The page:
In today’s Money Morning…liquidators chase Clive Palmer down…commodity investors chase copper prices up…a Goldman Sachs ‘buy’ signal?…and more
Three big stories emerged in the resources sector last week.
At first glance they might seem unrelated. But today I’m going to delve a bit deeper.
Because in a weird way, the combination of these three stories could be a signal for a resurgence in commodities stocks.
There’s certainly enough bad news out there to counter that conclusion. But as a wise man once told me, the time to invest is when there’s blood in the streets.
And at the moment it’s Clive Palmer’s blood.
Let me explain…
Now I don’t expect anyone to feel too sorry for jolly old Clive. Though, he’s probably not so jolly these days.
As ABC News reported last week.
‘Liquidators of Queensland Nickel have made a claim to freeze Mr Palmers assets in an effort to recoup $270 million owed to creditors. The company collapsed in 2016 with $300 million in debt, leaving 800 people out of work.’
So a bit sympathy isn’t amiss for all involved.
Here’s the thing though…
Companies going bust, directors liquidated and companies de-listing or turning into shells (listed stocks used by other companies to raise capital for a new business) occur most often at sector bottoms.
Since 2014, we have seen a spate of these backdoor listings as miners became technology firms or some other in-vogue business.
And as far as I can tell the resources pessimism hasn’t abated much yet.
Fellow nickel miner, Western Areas Resources [ASX:WSA] is one of the most shorted shares on the ASX right now.
20% of its entire share capital is currently short (people betting on the share price going down).
That’s a big number!
But the WSA share price is at a six month high. That’s interesting to me.
I’ll tell you why…
As the number of short bets has increased over time, the WSA share price has gone up. That means that the buying power is quite strong.
Strong enough to counter the pressure from the short sellers.
Now the shorts might be making an event-based bet. Or they may feel that the price rise is unjustified for some fundamental reason, so they are willing to increase their bet.
I can’t say.
But I do know this.
The shorts could be wrong.
And if they are, WSA’s share price could be set to pop as they all rush to cover (buy back the short position) at the same time.
It will be interesting viewing to see who wins the battle. Keep an eye on it!
Green shoots from Dr Copper
More broadly, there are general signs of hope for resource investors. Mainly from the copper price.
Last week it closed at a two year high.
That’s usually a big buy signal for all sorts of mining stocks. Where copper leads, other metals prices tend to follow.
Now, copper is referred to as ‘Doctor Copper’ by investors, as it is thought to have an ability to predict turning points in the market.
It’s basically a gauge for the health for the world economy.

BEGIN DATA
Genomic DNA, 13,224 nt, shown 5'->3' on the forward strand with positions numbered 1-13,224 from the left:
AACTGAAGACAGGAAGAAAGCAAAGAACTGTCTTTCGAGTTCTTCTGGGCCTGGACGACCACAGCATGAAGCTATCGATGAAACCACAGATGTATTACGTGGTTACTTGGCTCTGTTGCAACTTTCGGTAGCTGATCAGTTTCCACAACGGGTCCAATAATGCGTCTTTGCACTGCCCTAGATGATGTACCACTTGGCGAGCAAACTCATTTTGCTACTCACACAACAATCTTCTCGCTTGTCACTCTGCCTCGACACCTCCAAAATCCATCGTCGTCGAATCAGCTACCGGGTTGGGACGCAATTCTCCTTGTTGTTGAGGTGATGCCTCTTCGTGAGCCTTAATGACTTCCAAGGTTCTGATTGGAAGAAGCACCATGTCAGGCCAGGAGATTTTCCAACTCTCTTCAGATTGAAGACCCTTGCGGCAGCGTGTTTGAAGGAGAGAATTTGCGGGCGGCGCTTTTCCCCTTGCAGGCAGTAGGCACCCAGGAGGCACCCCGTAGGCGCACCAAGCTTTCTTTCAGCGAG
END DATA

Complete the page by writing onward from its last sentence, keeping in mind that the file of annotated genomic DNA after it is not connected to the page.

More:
Mainly because of the widespread application of copper in a variety of end uses.
It’s used in building products like piping, electronics, consumer goods, machinery…pretty much in everything.
Incidentally this is good news for BHP [ASX:BHP] who are set to almost double production at the world’s largest copper mine in Chile this year.
But I digress…
The last potentially connected story last week was about the outflow of money from US commodity funds. At first glance you might think this is a bad thing. Nervous investors selling out.
Even Goldman Sachs is closing their struggling commodities unit this year. You can see why in the table below.
Commodity Prices By Year:
Source: Stansberry Research
[Click to enlarge]
But you know what?
These two facts made me a little bit bullish!
Let me explain…
In 1998, another heavyweight investment firm, Merryl Lynch, closed down its commodities unit. There’s a story that when legendary investor, Jim Rogers, heard about it, ‘he couldn’t stop smiling.’
You see, his three decades of experience had taught him one important thing.
The best time to invest in a sector is when no one else wants to. The bottom is usually when negativity is high and everyone just gives up.
Big outflows can be a signal not of smart moves, but of general investor fatigue. They get sick of losses.
The final large volume capitulation often acts as a signal for the bottom.
Incidentally, 1998 was the start of the great commodities bull run till through to 2007. Jim Rogers was right to smile!
Mining boom ahead?
Time to go all in mining stocks then?
Easy there, I wouldn’t go that far yet!
But if the copper signal is still the accurate indicator it has proved to be in the past, it’s certainly time to start looking at this sector.
Maybe even time to dip a toe in?
The fact is, no one knows a boom is coming…until it does. Just like a bust.
Sometimes you’ve got to dissect the facts from the emotion, and start to play the probabilities rather than the stories.
The fact is copper is at a two year high. That’s something worth focussing on…
And if a boom does occur any time soon, the upside potential in Australia’s beaten down mining sector will be huge. At least for those brave enough to take a punt now.
Editor, Money Morning